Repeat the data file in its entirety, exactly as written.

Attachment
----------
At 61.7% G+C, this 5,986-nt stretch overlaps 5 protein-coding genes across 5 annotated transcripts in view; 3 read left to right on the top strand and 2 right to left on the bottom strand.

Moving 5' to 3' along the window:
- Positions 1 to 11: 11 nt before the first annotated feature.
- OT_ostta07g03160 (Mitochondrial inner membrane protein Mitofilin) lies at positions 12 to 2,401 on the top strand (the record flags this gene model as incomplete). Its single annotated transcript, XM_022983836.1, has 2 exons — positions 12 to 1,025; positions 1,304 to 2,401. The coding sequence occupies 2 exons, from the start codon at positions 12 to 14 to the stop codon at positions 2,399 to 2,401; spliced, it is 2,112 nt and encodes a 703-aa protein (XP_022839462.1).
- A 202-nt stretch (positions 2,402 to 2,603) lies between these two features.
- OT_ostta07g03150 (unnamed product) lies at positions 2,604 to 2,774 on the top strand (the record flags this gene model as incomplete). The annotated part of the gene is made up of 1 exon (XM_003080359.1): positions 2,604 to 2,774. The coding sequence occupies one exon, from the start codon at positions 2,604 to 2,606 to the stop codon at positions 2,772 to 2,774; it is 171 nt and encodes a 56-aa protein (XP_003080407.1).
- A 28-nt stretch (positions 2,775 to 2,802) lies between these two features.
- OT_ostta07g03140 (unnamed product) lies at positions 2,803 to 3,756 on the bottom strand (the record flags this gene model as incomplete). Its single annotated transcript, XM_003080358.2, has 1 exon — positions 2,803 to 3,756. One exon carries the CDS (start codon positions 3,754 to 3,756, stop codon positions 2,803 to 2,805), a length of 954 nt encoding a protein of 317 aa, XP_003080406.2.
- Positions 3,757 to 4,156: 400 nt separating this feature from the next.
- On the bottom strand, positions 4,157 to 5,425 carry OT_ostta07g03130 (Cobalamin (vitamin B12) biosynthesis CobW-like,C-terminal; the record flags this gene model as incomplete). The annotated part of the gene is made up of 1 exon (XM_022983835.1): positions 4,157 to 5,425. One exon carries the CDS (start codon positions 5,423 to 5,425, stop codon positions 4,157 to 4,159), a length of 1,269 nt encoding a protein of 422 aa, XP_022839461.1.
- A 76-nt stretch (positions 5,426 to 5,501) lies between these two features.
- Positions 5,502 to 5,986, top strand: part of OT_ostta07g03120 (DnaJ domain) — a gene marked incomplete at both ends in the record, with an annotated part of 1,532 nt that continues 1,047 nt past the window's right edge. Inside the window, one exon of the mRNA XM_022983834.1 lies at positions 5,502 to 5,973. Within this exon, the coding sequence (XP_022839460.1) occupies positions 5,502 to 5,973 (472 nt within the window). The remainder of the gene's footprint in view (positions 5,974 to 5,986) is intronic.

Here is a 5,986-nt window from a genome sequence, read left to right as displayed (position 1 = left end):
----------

At 61.7% G+C, this 5,986-nt stretch overlaps 5 protein-coding genes across 5 annotated transcripts in view; 3 read left to right on the top strand and 2 right to left on the bottom strand.

Moving 5' to 3' along the window:
- Positions 1 to 11: 11 nt before the first annotated feature.
- OT_ostta07g03160 (Mitochondrial inner membrane protein Mitofilin) lies at positions 12 to 2,401 on the top strand (the record flags this gene model as incomplete). Its single annotated transcript, XM_022983836.1, has 2 exons — positions 12 to 1,025; positions 1,304 to 2,401. The coding sequence occupies 2 exons, from the start codon at positions 12 to 14 to the stop codon at positions 2,399 to 2,401; spliced, it is 2,112 nt and encodes a 703-aa protein (XP_022839462.1).
- A 202-nt stretch (positions 2,402 to 2,603) lies between these two features.
- OT_ostta07g03150 (unnamed product) lies at positions 2,604 to 2,774 on the top strand (the record flags this gene model as incomplete). The annotated part of the gene is made up of 1 exon (XM_003080359.1): positions 2,604 to 2,774. The coding sequence occupies one exon, from the start codon at positions 2,604 to 2,606 to the stop codon at positions 2,772 to 2,774; it is 171 nt and encodes a 56-aa protein (XP_003080407.1).
- A 28-nt stretch (positions 2,775 to 2,802) lies between these two features.
- OT_ostta07g03140 (unnamed product) lies at positions 2,803 to 3,756 on the bottom strand (the record flags this gene model as incomplete). Its single annotated transcript, XM_003080358.2, has 1 exon — positions 2,803 to 3,756. One exon carries the CDS (start codon positions 3,754 to 3,756, stop codon positions 2,803 to 2,805), a length of 954 nt encoding a protein of 317 aa, XP_003080406.2.
- Positions 3,757 to 4,156: 400 nt separating this feature from the next.
- On the bottom strand, positions 4,157 to 5,425 carry OT_ostta07g03130 (Cobalamin (vitamin B12) biosynthesis CobW-like,C-terminal; the record flags this gene model as incomplete). The annotated part of the gene is made up of 1 exon (XM_022983835.1): positions 4,157 to 5,425. One exon carries the CDS (start codon positions 5,423 to 5,425, stop codon positions 4,157 to 4,159), a length of 1,269 nt encoding a protein of 422 aa, XP_022839461.1.
- A 76-nt stretch (positions 5,426 to 5,501) lies between these two features.
- Positions 5,502 to 5,986, top strand: part of OT_ostta07g03120 (DnaJ domain) — a gene marked incomplete at both ends in the record, with an annotated part of 1,532 nt that continues 1,047 nt past the window's right edge. Inside the window, one exon of the mRNA XM_022983834.1 lies at positions 5,502 to 5,973. Within this exon, the coding sequence (XP_022839460.1) occupies positions 5,502 to 5,973 (472 nt within the window). The remainder of the gene's footprint in view (positions 5,974 to 5,986) is intronic.

Here is a 5,986-nt window from a genome sequence, read left to right as displayed (position 1 = left end):